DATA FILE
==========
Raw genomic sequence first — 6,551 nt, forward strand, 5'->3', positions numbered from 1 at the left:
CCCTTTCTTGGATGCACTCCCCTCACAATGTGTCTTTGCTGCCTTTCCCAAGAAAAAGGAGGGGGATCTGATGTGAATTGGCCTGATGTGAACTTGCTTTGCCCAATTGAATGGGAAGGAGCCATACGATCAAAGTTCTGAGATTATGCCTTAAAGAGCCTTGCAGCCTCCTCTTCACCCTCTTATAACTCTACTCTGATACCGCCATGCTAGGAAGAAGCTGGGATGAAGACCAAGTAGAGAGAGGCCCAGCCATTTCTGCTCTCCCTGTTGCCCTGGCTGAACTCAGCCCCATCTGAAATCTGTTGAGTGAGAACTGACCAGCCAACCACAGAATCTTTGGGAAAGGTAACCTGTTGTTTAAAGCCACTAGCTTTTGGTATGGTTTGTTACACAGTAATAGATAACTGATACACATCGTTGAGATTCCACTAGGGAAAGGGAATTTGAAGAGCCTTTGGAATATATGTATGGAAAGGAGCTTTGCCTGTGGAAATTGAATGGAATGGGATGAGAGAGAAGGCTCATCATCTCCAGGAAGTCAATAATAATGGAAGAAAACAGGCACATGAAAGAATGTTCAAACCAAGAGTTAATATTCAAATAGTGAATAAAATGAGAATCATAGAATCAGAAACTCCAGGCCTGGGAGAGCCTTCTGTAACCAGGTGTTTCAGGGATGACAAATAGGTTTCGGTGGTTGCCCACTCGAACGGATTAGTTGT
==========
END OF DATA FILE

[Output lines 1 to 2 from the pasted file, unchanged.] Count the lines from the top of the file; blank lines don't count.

Raw genomic sequence first — 6,551 nt, forward strand, 5'->3', positions numbered from 1 at the left:
CCCTTTCTTGGATGCACTCCCCTCACAATGTGTCTTTGCTGCCTTTCCCAAGAAAAAGGAGGGGGATCTGATGTGAATTGGCCTGATGTGAACTTGCTTTGCCCAATTGAATGGGAAGGAGCCATACGATCAAAGTTCTGAGATTATGCCTTAAAGAGCCTTGCAGCCTCCTCTTCACCCTCTTATAACTCTACTCTGATACCGCCATGCTAGGAAGAAGCTGGGATGAAGACCAAGTAGAGAGAGGCCCAGCCATTTCTGCTCTCCCTGTTGCCCTGGCTGAACTCAGCCCCATCTGAAATCTGTTGAGTGAGAACTGACCAGCCAACCACAGAATCTTTGGGAAAGGTAACCTGTTGTTTAAAGCCACTAGCTTTTGGTATGGTTTGTTACACAGTAATAGATAACTGATACACATCGTTGAGATTCCACTAGGGAAAGGGAATTTGAAGAGCCTTTGGAATATATGTATGGAAAGGAGCTTTGCCTGTGGAAATTGAATGGAATGGGATGAGAGAGAAGGCTCATCATCTCCAGGAAGTCAATAATAATGGAAGAAAACAGGCACATGAAAGAATGTTCAAACCAAGAGTTAATATTCAAATAGTGAATAAAATGAGAATCATAGAATCAGAAACTCCAGGCCTGGGAGAGCCTTCTGTAACCAGGTGTTTCAGGGATGACAAATAGGTTTCGGTGGTTGCCCACTCGAACGGATTAGTTGT